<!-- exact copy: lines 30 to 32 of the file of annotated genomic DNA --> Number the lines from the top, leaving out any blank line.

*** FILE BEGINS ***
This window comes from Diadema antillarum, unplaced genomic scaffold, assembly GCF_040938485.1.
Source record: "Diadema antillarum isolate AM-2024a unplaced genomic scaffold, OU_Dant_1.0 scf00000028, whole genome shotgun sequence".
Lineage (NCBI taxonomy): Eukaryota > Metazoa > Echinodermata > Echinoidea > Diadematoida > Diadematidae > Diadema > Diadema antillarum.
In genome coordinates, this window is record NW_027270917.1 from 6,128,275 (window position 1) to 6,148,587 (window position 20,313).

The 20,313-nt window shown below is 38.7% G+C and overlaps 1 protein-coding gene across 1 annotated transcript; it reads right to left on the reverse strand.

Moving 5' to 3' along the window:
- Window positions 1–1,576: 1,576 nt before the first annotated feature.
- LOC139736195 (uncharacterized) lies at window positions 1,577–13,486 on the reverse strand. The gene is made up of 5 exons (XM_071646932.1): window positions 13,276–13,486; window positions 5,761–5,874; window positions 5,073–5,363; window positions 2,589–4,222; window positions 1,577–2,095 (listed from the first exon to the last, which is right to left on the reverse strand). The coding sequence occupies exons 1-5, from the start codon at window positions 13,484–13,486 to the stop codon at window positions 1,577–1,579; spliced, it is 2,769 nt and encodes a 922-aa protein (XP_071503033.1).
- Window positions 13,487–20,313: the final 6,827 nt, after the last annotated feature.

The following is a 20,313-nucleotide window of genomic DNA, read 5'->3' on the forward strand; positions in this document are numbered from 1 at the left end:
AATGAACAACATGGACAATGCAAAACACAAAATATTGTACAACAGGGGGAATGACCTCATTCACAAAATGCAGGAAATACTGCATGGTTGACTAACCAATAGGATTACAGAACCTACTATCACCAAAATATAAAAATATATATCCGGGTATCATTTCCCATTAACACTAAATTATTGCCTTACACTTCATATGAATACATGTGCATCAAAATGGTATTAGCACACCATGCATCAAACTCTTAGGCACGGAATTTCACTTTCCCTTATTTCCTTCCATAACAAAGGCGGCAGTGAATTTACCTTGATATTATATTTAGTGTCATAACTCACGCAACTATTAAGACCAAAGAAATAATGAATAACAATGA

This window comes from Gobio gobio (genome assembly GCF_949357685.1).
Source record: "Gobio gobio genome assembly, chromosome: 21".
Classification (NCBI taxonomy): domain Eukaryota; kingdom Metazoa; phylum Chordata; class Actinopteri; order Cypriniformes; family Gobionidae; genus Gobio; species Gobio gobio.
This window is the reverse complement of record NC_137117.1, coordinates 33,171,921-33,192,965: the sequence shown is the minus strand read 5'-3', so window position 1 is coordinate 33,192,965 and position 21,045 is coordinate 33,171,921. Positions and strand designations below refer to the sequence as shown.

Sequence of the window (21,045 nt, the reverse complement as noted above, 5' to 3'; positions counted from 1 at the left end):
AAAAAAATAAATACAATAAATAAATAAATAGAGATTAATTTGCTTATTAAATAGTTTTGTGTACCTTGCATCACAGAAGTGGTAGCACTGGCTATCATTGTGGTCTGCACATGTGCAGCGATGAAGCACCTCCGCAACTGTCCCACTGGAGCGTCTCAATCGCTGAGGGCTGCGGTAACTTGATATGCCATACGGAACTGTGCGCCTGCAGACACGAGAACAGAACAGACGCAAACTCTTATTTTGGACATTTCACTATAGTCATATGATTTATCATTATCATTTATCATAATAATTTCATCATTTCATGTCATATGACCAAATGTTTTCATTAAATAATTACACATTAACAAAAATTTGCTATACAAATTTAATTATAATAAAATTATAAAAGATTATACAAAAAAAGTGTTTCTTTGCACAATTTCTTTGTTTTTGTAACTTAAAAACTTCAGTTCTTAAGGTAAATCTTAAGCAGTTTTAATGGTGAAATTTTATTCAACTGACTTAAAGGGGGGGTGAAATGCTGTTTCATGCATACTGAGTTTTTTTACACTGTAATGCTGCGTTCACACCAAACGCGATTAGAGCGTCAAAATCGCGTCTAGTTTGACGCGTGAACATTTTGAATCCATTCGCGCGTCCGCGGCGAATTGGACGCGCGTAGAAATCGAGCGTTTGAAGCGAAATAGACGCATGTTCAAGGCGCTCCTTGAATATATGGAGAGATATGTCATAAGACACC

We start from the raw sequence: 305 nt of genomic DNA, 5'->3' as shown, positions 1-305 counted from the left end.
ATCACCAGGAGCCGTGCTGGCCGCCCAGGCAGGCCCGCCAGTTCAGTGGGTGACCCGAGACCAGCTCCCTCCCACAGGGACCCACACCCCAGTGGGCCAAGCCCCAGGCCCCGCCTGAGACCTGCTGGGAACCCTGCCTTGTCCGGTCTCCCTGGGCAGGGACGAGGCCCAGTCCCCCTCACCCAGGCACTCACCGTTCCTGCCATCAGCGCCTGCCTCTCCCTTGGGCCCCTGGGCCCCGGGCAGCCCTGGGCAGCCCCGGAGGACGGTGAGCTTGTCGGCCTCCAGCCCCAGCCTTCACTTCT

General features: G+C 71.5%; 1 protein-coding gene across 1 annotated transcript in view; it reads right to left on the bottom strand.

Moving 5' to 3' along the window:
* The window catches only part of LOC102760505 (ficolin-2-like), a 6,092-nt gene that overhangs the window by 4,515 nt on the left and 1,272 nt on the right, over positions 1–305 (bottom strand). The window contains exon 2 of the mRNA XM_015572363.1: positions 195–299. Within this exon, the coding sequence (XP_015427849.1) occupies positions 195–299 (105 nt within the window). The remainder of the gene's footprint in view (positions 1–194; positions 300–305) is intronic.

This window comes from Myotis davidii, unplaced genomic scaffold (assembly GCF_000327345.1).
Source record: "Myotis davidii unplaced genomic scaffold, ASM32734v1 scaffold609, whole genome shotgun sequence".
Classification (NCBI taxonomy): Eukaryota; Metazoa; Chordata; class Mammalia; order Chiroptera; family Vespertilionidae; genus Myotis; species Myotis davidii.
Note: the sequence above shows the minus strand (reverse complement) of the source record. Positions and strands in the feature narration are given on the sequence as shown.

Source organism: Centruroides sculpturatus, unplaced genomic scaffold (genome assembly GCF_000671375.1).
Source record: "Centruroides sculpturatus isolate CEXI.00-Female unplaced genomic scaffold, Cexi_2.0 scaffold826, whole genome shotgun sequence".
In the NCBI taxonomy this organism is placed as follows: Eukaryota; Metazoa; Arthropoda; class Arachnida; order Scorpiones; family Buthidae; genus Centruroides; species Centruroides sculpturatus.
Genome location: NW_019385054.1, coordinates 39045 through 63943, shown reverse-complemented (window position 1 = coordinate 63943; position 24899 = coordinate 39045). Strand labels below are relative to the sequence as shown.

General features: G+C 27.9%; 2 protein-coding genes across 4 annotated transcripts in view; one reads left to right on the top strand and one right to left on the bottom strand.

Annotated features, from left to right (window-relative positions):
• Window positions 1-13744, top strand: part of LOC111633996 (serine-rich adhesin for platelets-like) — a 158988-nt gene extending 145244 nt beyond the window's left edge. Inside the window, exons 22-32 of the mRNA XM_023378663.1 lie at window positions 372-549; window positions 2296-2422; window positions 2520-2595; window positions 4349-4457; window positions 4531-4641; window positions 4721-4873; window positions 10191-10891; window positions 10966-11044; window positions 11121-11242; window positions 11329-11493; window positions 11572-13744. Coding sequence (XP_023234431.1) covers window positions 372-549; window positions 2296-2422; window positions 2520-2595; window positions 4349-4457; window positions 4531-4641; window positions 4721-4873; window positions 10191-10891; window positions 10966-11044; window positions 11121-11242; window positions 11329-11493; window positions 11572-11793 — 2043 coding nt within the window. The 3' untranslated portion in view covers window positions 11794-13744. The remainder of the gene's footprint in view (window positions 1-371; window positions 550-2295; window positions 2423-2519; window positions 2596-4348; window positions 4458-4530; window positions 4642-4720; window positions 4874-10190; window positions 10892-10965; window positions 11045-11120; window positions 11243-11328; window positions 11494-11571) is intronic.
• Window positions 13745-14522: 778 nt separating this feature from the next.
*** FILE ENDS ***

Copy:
Genome location: NW_019385054.1, coordinates 39045 through 63943, shown reverse-complemented (window position 1 = coordinate 63943; position 24899 = coordinate 39045). Strand labels below are relative to the sequence as shown.

General features: G+C 27.9%; 2 protein-coding genes across 4 annotated transcripts in view; one reads left to right on the top strand and one right to left on the bottom strand.

Annotated features, from left to right (window-relative positions):